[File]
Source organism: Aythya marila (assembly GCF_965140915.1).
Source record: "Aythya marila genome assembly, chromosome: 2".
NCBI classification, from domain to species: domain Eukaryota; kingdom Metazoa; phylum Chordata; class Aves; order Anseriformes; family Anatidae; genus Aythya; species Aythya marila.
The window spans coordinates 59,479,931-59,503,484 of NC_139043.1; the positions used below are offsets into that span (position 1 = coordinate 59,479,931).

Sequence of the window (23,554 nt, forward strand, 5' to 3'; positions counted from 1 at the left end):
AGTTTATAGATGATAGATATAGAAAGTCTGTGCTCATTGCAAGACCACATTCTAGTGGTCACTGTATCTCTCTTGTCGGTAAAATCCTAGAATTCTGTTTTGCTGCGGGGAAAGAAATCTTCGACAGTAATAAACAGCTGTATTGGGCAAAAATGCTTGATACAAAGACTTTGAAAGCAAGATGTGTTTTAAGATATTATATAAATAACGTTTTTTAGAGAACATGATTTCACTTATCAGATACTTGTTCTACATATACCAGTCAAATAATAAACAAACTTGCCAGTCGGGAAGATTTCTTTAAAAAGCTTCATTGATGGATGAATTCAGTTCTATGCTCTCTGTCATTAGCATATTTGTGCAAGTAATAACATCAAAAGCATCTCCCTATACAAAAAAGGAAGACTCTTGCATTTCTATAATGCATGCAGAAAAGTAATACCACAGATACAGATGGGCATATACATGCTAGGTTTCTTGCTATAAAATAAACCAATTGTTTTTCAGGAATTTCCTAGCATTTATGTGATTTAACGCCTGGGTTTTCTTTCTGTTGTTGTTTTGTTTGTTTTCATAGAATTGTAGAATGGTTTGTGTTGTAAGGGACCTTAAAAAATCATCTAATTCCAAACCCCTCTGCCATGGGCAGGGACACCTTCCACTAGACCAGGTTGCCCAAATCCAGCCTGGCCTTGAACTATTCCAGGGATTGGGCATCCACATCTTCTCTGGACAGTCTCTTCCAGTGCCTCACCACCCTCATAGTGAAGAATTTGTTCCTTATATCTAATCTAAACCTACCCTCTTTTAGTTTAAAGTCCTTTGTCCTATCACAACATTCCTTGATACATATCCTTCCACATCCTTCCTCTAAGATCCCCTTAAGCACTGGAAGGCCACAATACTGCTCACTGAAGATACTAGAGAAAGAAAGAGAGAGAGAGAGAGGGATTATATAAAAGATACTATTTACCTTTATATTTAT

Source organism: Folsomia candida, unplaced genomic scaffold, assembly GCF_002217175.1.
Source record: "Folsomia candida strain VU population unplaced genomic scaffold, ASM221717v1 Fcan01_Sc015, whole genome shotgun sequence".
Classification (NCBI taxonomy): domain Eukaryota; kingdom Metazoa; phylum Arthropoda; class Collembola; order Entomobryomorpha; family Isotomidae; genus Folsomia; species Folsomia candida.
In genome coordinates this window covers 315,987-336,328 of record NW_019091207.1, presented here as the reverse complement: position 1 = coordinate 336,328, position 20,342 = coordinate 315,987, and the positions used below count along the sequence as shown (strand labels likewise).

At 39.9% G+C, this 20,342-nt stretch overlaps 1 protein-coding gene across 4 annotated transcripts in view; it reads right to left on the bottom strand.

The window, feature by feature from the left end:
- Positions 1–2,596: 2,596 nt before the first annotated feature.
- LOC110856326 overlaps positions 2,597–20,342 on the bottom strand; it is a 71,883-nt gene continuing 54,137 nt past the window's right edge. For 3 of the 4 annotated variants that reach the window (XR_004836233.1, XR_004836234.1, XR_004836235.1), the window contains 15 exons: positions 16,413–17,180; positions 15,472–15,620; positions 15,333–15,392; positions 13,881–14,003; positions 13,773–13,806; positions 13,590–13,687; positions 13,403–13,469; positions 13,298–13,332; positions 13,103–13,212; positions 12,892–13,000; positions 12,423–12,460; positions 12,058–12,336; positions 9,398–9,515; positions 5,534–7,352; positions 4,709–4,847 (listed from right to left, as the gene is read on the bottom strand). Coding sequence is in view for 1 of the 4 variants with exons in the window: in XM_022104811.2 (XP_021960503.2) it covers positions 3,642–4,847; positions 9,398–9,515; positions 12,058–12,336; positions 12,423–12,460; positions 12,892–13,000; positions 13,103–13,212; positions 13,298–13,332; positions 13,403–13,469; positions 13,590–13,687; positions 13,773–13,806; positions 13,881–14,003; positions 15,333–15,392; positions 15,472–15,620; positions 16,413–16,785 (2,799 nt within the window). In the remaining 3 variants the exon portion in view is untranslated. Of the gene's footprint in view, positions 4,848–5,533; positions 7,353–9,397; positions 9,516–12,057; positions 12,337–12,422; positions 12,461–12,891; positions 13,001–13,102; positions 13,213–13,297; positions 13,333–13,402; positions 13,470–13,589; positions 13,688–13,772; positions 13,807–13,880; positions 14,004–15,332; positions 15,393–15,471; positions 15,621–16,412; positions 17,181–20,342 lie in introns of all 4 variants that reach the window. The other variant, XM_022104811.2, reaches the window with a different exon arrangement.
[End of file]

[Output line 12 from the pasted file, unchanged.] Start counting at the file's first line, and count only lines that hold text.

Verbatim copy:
The window, feature by feature from the left end: